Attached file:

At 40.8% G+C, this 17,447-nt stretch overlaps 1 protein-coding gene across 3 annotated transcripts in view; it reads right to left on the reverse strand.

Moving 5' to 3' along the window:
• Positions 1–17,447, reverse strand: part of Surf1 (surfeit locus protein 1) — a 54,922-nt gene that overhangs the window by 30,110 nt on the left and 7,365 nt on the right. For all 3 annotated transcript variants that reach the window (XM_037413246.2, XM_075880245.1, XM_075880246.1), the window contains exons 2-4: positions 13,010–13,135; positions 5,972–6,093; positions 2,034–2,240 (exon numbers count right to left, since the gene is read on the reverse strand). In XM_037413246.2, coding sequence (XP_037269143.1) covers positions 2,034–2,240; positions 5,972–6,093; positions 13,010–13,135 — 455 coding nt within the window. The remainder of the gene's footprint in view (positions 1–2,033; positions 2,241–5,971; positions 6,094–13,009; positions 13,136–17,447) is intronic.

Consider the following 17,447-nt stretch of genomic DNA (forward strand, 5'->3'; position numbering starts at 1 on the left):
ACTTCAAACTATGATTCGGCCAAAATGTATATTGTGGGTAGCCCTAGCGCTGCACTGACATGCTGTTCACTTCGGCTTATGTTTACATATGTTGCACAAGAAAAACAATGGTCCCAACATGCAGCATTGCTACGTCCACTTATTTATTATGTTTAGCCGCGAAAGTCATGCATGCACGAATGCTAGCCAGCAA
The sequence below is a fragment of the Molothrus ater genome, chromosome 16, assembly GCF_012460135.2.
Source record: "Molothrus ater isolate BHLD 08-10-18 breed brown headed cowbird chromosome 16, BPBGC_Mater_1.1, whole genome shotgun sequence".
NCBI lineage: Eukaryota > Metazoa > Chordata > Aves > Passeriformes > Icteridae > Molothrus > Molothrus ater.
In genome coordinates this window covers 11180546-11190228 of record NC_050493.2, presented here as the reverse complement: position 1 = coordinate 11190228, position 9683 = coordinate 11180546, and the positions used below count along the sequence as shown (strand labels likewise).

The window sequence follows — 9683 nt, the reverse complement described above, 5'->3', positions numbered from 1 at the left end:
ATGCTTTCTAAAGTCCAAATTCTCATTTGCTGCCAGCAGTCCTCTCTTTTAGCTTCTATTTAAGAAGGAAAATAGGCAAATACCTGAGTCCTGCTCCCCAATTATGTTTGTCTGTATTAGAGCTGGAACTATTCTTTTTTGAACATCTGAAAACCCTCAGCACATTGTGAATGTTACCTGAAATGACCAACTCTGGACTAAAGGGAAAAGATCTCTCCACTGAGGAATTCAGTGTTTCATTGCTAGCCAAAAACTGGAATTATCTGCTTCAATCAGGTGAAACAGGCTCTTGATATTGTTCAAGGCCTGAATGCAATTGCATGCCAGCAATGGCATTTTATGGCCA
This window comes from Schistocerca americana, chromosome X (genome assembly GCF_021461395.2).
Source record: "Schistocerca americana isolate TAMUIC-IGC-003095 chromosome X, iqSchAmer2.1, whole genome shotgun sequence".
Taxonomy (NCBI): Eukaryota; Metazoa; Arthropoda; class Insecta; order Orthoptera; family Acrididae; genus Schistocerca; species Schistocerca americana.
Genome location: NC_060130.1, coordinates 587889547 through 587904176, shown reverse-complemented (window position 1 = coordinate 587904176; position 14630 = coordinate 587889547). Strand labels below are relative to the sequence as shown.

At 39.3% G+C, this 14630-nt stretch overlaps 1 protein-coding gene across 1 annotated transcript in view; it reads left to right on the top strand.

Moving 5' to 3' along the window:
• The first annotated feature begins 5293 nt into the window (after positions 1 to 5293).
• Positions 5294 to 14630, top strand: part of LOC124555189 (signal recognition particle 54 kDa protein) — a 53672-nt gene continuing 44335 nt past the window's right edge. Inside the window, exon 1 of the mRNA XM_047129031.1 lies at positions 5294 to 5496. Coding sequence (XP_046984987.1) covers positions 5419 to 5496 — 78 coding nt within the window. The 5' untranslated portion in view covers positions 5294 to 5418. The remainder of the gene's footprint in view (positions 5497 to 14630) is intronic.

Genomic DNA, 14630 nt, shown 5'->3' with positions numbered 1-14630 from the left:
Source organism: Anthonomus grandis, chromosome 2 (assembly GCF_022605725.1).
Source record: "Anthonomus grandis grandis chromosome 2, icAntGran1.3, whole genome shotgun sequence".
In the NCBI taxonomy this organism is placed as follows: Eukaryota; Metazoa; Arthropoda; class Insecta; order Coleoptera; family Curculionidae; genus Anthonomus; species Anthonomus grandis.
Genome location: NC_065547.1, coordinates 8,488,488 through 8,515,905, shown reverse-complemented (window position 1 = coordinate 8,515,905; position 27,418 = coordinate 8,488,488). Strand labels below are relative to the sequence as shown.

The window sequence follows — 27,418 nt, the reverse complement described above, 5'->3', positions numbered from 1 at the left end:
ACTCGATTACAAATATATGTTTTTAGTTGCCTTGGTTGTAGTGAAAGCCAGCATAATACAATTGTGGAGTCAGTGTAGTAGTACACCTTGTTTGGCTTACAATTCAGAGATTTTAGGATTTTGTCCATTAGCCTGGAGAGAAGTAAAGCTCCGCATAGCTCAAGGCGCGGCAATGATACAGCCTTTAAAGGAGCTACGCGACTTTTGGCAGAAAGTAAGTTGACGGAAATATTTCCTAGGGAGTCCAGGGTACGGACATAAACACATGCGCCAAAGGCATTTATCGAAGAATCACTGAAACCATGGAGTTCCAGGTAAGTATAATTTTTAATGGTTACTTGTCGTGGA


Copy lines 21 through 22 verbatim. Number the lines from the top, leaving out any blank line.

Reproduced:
Source organism: Anthonomus grandis, chromosome 2 (assembly GCF_022605725.1).
Source record: "Anthonomus grandis grandis chromosome 2, icAntGran1.3, whole genome shotgun sequence".